Phoenix Reduces its Population of Chronically Homeless Veterans to Zero

Last week, Phoenix, Arizona became the first city to reduce the number of chronically homeless veterans living in the city to zero. There is more work to be done to eliminate overall veteran homelessness, but this achievement is a significant milestone for the nationwide push to end veteran homelessness by the end of 2015.

In 2009, President Obama, along with the U.S. Department of Housing and Urban Development and the U.S. Department of Veterans Affairs, made it a top priority to support veterans who lack safe, secure housing. With the help of supporters and cities across the country, they have reduced veteran homelessness by 24 percent since 2010 and are on track to hit their overall goal of ending veteran homelessness by 2015.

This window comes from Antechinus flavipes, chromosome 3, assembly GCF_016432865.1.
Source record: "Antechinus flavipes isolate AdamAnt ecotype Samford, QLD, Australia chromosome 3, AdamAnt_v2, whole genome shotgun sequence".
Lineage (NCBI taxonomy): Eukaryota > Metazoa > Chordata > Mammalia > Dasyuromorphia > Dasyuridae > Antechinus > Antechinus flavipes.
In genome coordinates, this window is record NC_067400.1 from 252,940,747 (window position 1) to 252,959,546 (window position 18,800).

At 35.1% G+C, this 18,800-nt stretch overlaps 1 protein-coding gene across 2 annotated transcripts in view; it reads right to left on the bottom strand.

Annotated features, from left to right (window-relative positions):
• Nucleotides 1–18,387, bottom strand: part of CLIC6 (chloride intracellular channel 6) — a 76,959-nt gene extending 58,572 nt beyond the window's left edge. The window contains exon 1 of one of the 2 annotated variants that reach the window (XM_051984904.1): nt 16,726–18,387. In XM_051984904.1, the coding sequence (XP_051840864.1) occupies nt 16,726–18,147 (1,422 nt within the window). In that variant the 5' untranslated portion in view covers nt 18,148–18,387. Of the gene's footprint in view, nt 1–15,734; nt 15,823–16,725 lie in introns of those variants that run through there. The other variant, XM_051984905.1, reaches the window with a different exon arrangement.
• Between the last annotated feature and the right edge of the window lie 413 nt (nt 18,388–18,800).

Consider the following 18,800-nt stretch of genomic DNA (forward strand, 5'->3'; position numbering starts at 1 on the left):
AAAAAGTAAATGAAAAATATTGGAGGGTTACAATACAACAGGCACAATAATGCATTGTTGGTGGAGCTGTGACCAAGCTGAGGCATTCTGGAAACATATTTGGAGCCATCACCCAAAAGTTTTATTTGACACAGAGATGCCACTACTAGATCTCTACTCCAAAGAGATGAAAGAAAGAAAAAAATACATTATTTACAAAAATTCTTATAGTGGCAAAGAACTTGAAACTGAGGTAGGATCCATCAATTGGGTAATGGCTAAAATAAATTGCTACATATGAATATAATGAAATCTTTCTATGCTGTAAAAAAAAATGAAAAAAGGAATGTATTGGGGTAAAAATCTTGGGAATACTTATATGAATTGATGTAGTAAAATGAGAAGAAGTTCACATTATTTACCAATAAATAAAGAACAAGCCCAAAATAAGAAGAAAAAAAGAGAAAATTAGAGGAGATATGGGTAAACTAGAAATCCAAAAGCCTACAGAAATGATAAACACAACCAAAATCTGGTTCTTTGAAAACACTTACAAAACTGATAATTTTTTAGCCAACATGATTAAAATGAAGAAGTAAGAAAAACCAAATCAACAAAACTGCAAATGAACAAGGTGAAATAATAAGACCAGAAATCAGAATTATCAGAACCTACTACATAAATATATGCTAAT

Joining Forces congratulates Phoenix, Arizona and Mayor Stanton for their accelerated efforts and for their investments in ending chronic homelessness.  As other cities, such as Salt Lake City and Philadelphia, accelerate toward eradicating veteran homelessness, we hope that mayors and cities across the country will follow the outstanding example set by Phoenix and join in on this important effort.


As the First Lady has said, “We need to uphold the dignity and rights of every veteran. And that starts by keeping up our campaign to end homelessness among veterans.”

From the national level to each individual citizen, we can all do something to meet the needs of our veterans. They stepped up to defend and protect our freedoms, now it’s our turn serve them.

Click here to learn about getting involved in the fight to end veteran homelessness. 

Commander Cara LaPointeis a White House Fellow in the Office of the First Lady.  

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